Jerry Brown on War & Peace
World assured of America's resolve in combating terrorism
Governor Edmund G. Brown, Jr. issued the following statement tonight following confirmation that Osama bin Laden was killed by U.S. forces:
"Tonight, Americans can be grateful that President Obama brought bin Laden to justice.
Our friends as well as our adversaries throughout the world can be assured of America's resolve in combating terrorism and protecting the values of democracy and freedom."
Source: Press release from California governor's office
, May 1, 2011
How do we stop the human race from wiping itself out?
The question I'd ask is, as we have more and more powerful weapons, and as we're conditioning people to take off the safety catch, how in the world do we stop the human race from wiping itself out?
That's the question. War has been a part of human civilization for as long as we know, as far back as the Homeric epics and before.
But now we have biological weapons. We have nuclear weapons that can be made in a garage, if you've got the plutonium, that can be miniaturized to fit into a bowling bag.
So we're entering into an entirely new brave world, and unless we can shift our sensibility and get that safety catch back on, it's a very questionable assumption that we can keep going.
Source: Dialogues, by Gov. Jerry Brown, p.102
, May 8, 1996
Kuwait War: missile flashes didn't feel like we were killing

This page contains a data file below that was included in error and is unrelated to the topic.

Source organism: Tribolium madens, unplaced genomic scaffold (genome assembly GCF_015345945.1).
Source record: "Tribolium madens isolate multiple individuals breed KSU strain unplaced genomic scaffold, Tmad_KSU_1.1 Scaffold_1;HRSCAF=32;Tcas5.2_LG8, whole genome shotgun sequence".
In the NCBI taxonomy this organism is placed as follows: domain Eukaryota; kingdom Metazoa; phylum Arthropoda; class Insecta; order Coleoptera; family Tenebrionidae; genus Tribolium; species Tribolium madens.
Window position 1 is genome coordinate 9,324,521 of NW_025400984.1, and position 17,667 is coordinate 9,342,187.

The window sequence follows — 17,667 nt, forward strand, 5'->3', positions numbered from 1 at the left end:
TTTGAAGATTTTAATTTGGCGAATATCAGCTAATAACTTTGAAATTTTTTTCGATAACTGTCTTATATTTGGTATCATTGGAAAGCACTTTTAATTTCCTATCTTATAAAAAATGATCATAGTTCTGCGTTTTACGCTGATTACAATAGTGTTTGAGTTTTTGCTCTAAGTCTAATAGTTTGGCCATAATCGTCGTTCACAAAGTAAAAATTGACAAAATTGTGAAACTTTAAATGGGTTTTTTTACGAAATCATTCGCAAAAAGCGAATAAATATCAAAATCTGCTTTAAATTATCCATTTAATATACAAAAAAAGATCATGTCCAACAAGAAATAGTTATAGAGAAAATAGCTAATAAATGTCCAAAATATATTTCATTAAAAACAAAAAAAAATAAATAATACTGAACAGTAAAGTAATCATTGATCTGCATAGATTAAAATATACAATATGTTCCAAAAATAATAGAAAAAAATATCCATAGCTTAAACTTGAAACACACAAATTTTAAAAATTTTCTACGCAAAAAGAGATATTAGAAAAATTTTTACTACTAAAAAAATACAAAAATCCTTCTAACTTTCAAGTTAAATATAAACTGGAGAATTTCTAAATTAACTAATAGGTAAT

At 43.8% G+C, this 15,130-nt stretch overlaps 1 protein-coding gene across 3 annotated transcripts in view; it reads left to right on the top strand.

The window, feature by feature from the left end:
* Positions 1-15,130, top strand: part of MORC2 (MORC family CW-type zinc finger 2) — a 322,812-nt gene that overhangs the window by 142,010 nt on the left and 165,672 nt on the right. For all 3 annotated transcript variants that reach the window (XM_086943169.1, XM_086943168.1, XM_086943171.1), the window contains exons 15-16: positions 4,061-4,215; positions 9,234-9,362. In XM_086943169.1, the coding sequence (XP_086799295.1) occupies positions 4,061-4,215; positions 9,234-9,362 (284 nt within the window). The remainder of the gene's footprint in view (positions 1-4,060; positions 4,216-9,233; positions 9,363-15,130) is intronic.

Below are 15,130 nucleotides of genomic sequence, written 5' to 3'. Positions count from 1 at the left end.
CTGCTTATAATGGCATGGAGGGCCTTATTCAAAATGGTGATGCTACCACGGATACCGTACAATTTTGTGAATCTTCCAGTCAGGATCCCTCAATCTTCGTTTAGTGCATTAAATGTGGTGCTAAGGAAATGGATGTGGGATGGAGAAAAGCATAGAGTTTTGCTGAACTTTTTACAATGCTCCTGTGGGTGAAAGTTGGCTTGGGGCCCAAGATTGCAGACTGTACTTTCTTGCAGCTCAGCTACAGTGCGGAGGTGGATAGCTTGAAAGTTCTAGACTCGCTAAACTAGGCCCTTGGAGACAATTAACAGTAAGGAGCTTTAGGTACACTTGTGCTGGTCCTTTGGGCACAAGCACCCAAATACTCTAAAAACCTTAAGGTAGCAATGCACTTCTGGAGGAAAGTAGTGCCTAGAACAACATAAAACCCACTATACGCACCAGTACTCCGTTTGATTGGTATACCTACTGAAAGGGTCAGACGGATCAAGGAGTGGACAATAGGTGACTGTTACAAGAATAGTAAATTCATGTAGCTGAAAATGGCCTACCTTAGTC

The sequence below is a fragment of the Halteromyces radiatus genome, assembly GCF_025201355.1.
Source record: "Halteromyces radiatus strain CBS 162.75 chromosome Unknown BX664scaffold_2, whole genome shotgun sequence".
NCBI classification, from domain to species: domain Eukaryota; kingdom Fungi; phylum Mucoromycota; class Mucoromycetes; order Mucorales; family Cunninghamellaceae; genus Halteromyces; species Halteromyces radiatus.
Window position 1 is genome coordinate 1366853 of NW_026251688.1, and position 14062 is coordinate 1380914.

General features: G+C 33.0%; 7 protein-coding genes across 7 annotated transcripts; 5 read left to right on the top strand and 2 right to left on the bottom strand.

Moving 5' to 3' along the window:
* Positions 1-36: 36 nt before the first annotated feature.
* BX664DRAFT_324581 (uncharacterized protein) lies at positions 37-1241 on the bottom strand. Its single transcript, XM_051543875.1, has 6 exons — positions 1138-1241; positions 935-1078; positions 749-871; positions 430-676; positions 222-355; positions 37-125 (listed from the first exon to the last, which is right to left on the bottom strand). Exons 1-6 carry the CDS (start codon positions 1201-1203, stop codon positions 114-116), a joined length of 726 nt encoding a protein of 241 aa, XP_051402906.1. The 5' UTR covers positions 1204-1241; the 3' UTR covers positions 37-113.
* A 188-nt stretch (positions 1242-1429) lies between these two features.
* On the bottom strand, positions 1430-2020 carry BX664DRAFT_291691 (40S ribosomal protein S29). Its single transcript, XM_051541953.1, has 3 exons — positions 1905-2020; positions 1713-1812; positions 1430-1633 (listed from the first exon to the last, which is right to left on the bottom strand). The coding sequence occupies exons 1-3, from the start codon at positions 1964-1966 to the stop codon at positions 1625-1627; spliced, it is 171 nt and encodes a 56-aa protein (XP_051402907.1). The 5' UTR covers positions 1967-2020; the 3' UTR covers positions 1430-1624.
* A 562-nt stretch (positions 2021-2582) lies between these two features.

During the Gulf War, we saw green missile flashes broadcast on CNN. We didn't see Iraqi people, human beings, young boys--many of them Christians--buried alive by vehicles driven by American GIs. If we'd gotten that picture, we
might have had a very different reaction to this very popular war. Television plays what it chooses to play, and there we are. We're taught to accept violence, because it doesn't feel like violence.
Source: Dialogues, by Gov. Jerry Brown, p.101
, May 8, 1996
True history of Vietnam never was heard from our leaders
Some years ago, I first read Noam Chomsky's comment that the US had invaded Vietnam, and my initial reaction was that this view was mistaken.
But then I began to study the history of Vietnam and the origins of the conflict there--Vietnam's importance as a colony and its role in WWII, the arrival of the French, and then the English,
and then the return of the French, and all the covert money the US spent there. I realized that I had never heard--certainly not from our political leaders--the true history of the war and all its causes.
I feel that if we don't focus attention on learning what has happened, we can't very well come to the truth.
Source: Dialogues, by Gov. Jerry Brown, p.123
, Sep 29, 1995
Page last updated: Jul 15, 2017